Authoring can be compared to publishing. It’s when you package your asset for further reuse and sharing. This is done in the asset browser, in the asset library .blend to finalize Assets for others to enjoy.

Next Steps

The first target is to apply this design on the Pose Library, to properly test its usability and user interface. The Asset Shelf design will evolve further from there. Brush Assets will come after, starting with the Curve Sculpt Mode brushes.

18 comments 5,033 views
  1. Blender sculpting is developing commendably fast, it is desirable to develop sculpt mode material assign with brush.

  2. Don’t know if it’s an unpopular opinion and it’s quite off-topic…

    Active tools have a lot of potential.
    However, in almost every mode and almost every editor, active tools feel like a VERY unfinished concept and are mostly pointless, and I recommend my students to never use them, and I don’t ever use them either.

    In contrast, In sculpt mode, active tools feel natural, and complete, and make the most sense.
    And… bam… with this mockup, that’s all gone. Reduced to a few tools, and mostly those that shouldn’t really be active tools (filters)…

    I think the “Active tools” concept needs a lot of rethinking.
    For example, here’s how I imagine it: Either learn from modeling delights such as Sketchup, on how active tools work and how they are separated from selection or focus on going the “Blender way”: choose which tools should be active tools and which shouldn’t and don’t make duplicates. By these rules, for example, “Knife” would only be an active tool, and “Extrude” would only be a quick tool. In this case, a tool wouldn’t have two independent versions of it (One Active, and One quick). Now, you can use knife, as an active tool, while in the bevel active tool… That just feels like a mess to me…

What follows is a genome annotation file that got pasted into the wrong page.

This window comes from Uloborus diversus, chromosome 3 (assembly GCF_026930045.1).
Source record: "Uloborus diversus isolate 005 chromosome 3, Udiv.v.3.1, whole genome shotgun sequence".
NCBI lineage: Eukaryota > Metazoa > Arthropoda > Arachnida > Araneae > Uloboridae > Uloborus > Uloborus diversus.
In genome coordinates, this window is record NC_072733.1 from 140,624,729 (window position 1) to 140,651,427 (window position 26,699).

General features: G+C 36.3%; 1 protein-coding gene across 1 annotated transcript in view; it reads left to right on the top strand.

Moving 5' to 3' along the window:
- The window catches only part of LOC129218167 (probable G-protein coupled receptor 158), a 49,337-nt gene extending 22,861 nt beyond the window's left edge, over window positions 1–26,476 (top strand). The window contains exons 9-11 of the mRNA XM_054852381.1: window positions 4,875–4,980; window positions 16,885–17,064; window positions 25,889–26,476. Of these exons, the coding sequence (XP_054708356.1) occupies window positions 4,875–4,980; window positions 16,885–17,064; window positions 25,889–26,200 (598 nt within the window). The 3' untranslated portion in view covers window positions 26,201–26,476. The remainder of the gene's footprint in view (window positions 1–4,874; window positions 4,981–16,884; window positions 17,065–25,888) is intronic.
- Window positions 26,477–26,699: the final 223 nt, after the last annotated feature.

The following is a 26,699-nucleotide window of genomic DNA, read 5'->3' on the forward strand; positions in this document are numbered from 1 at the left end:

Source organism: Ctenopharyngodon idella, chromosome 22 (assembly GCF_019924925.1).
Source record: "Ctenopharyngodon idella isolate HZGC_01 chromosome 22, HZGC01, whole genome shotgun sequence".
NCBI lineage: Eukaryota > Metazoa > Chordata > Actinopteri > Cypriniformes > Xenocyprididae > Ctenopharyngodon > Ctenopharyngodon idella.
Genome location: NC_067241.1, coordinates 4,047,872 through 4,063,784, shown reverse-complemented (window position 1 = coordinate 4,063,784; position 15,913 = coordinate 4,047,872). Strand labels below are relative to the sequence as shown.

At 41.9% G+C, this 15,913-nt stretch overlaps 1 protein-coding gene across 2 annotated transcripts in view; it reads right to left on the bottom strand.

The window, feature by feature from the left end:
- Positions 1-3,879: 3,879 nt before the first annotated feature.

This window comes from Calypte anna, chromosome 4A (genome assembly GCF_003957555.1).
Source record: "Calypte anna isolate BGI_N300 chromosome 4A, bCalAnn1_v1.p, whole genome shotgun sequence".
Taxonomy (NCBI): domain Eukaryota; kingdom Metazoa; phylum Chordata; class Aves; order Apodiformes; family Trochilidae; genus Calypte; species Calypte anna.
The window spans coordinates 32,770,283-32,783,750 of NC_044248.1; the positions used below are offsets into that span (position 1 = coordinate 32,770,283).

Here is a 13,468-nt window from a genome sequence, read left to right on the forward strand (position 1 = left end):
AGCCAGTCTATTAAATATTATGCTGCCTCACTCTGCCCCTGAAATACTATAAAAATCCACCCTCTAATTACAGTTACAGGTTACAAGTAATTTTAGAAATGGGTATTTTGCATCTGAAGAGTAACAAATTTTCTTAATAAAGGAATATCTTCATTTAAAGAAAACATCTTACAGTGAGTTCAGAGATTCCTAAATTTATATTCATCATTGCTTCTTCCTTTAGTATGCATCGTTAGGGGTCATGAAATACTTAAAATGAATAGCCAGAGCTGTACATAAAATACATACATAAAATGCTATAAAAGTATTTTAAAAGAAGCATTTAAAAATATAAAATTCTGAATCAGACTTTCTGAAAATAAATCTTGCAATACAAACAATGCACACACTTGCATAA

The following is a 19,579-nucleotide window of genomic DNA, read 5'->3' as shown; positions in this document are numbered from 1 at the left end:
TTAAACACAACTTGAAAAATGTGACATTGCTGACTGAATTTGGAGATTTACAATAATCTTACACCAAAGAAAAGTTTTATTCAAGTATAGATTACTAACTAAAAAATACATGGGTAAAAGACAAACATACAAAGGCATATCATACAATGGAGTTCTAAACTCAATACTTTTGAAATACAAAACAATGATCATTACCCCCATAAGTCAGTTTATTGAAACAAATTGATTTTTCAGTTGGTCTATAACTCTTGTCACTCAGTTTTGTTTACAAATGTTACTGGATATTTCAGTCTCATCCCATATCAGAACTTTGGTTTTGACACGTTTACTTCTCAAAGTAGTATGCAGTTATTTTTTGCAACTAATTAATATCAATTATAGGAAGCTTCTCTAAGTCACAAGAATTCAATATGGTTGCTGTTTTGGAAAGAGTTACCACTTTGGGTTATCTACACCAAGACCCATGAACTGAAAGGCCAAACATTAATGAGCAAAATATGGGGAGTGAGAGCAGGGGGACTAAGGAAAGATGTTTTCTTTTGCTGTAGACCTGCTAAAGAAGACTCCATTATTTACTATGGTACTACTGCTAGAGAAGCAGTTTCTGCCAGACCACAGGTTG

It should really be thought through on what is a quick action on a selection, and what is a continuous “Brush like” tool (Only those should be active tools). For example: Object mode could really use an “Asset draw/scatter” tool… This is what makes sense as an active tool there and would be really useful. But not, for example, the transform tools… Those, now, are just gizmos, accessible elsewhere…

  3. Isolated for itself the new toolbar looks great. But for me it looks like yet another workaround for something that should be fixed in the first place. Artists works with brushes. These brushes should be top hierarchy, means in the tool shelf. And why always so much settings in the way? I mean , flexibility is great, no question. But who really permanently changes other settings than brush thickness, add or subtract? The whole brush engine has grown this complex with this much settings that you need to take into account that a normal artist cannot work with it anymore. It has imho grown unmanageable.